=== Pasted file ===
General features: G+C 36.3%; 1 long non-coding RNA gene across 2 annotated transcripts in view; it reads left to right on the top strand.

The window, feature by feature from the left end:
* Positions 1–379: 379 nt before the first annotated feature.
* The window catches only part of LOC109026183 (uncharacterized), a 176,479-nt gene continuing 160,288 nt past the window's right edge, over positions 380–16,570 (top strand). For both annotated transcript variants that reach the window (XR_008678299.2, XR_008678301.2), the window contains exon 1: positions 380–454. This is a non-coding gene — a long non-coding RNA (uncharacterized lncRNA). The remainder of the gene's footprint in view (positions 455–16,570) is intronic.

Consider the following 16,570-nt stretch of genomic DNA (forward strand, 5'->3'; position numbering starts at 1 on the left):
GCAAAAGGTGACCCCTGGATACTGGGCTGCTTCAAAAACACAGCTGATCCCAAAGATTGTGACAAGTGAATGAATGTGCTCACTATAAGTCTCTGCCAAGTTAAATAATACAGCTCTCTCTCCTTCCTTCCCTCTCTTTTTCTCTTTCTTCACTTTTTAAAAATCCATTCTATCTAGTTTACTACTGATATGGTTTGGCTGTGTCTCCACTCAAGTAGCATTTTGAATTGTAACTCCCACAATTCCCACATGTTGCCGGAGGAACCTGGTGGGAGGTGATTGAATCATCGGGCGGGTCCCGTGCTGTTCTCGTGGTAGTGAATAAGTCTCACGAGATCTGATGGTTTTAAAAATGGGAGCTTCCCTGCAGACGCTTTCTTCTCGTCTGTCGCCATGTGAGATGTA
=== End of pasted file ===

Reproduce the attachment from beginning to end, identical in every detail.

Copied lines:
General features: G+C 36.3%; 1 long non-coding RNA gene across 2 annotated transcripts in view; it reads left to right on the top strand.

The window, feature by feature from the left end:
* Positions 1–379: 379 nt before the first annotated feature.
* The window catches only part of LOC109026183 (uncharacterized), a 176,479-nt gene continuing 160,288 nt past the window's right edge, over positions 380–16,570 (top strand). For both annotated transcript variants that reach the window (XR_008678299.2, XR_008678301.2), the window contains exon 1: positions 380–454. This is a non-coding gene — a long non-coding RNA (uncharacterized lncRNA). The remainder of the gene's footprint in view (positions 455–16,570) is intronic.

Consider the following 16,570-nt stretch of genomic DNA (forward strand, 5'->3'; position numbering starts at 1 on the left):
GCAAAAGGTGACCCCTGGATACTGGGCTGCTTCAAAAACACAGCTGATCCCAAAGATTGTGACAAGTGAATGAATGTGCTCACTATAAGTCTCTGCCAAGTTAAATAATACAGCTCTCTCTCCTTCCTTCCCTCTCTTTTTCTCTTTCTTCACTTTTTAAAAATCCATTCTATCTAGTTTACTACTGATATGGTTTGGCTGTGTCTCCACTCAAGTAGCATTTTGAATTGTAACTCCCACAATTCCCACATGTTGCCGGAGGAACCTGGTGGGAGGTGATTGAATCATCGGGCGGGTCCCGTGCTGTTCTCGTGGTAGTGAATAAGTCTCACGAGATCTGATGGTTTTAAAAATGGGAGCTTCCCTGCAGACGCTTTCTTCTCGTCTGTCGCCATGTGAGATGTA